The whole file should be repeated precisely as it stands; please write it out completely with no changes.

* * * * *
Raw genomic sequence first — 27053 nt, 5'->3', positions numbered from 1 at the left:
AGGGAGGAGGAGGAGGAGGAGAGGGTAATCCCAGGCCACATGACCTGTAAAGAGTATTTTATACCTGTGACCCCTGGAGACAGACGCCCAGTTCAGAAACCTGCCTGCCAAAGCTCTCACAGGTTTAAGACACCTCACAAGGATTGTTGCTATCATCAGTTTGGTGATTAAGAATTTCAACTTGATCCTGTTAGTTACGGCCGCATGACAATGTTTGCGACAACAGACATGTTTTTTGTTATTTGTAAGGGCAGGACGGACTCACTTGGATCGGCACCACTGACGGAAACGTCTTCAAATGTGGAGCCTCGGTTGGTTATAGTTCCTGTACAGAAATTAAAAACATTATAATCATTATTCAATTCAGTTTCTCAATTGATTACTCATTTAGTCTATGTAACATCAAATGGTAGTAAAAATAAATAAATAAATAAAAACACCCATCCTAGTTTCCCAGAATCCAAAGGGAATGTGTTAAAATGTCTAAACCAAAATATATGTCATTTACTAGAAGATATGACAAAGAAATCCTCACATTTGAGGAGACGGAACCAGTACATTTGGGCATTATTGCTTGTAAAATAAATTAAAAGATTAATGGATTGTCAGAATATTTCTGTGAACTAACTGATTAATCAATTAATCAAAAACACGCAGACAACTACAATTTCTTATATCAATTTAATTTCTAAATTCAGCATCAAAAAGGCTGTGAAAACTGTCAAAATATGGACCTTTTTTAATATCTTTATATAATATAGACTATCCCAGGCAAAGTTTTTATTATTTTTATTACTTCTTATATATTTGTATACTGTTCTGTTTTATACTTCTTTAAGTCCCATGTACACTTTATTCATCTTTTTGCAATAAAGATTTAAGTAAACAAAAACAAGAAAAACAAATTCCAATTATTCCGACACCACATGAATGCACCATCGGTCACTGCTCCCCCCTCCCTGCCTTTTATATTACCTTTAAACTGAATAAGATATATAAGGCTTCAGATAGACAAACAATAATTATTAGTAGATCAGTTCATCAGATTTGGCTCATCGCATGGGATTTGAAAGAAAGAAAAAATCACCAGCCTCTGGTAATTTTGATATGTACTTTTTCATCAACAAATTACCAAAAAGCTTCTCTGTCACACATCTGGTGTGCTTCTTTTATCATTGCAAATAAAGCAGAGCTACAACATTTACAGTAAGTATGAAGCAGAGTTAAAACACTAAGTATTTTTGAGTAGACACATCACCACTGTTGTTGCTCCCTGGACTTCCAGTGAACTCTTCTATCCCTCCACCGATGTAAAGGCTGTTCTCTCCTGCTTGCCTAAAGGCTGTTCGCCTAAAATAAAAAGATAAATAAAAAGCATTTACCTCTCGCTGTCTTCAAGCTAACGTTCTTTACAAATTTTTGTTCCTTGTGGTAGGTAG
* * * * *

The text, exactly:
Raw genomic sequence first — 27053 nt, 5'->3', positions numbered from 1 at the left:
AGGGAGGAGGAGGAGGAGGAGAGGGTAATCCCAGGCCACATGACCTGTAAAGAGTATTTTATACCTGTGACCCCTGGAGACAGACGCCCAGTTCAGAAACCTGCCTGCCAAAGCTCTCACAGGTTTAAGACACCTCACAAGGATTGTTGCTATCATCAGTTTGGTGATTAAGAATTTCAACTTGATCCTGTTAGTTACGGCCGCATGACAATGTTTGCGACAACAGACATGTTTTTTGTTATTTGTAAGGGCAGGACGGACTCACTTGGATCGGCACCACTGACGGAAACGTCTTCAAATGTGGAGCCTCGGTTGGTTATAGTTCCTGTACAGAAATTAAAAACATTATAATCATTATTCAATTCAGTTTCTCAATTGATTACTCATTTAGTCTATGTAACATCAAATGGTAGTAAAAATAAATAAATAAATAAAAACACCCATCCTAGTTTCCCAGAATCCAAAGGGAATGTGTTAAAATGTCTAAACCAAAATATATGTCATTTACTAGAAGATATGACAAAGAAATCCTCACATTTGAGGAGACGGAACCAGTACATTTGGGCATTATTGCTTGTAAAATAAATTAAAAGATTAATGGATTGTCAGAATATTTCTGTGAACTAACTGATTAATCAATTAATCAAAAACACGCAGACAACTACAATTTCTTATATCAATTTAATTTCTAAATTCAGCATCAAAAAGGCTGTGAAAACTGTCAAAATATGGACCTTTTTTAATATCTTTATATAATATAGACTATCCCAGGCAAAGTTTTTATTATTTTTATTACTTCTTATATATTTGTATACTGTTCTGTTTTATACTTCTTTAAGTCCCATGTACACTTTATTCATCTTTTTGCAATAAAGATTTAAGTAAACAAAAACAAGAAAAACAAATTCCAATTATTCCGACACCACATGAATGCACCATCGGTCACTGCTCCCCCCTCCCTGCCTTTTATATTACCTTTAAACTGAATAAGATATATAAGGCTTCAGATAGACAAACAATAATTATTAGTAGATCAGTTCATCAGATTTGGCTCATCGCATGGGATTTGAAAGAAAGAAAAAATCACCAGCCTCTGGTAATTTTGATATGTACTTTTTCATCAACAAATTACCAAAAAGCTTCTCTGTCACACATCTGGTGTGCTTCTTTTATCATTGCAAATAAAGCAGAGCTACAACATTTACAGTAAGTATGAAGCAGAGTTAAAACACTAAGTATTTTTGAGTAGACACATCACCACTGTTGTTGCTCCCTGGACTTCCAGTGAACTCTTCTATCCCTCCACCGATGTAAAGGCTGTTCTCTCCTGCTTGCCTAAAGGCTGTTCGCCTAAAATAAAAAGATAAATAAAAAGCATTTACCTCTCGCTGTCTTCAAGCTAACGTTCTTTACAAATTTTTGTTCCTTGTGGTAGGTAG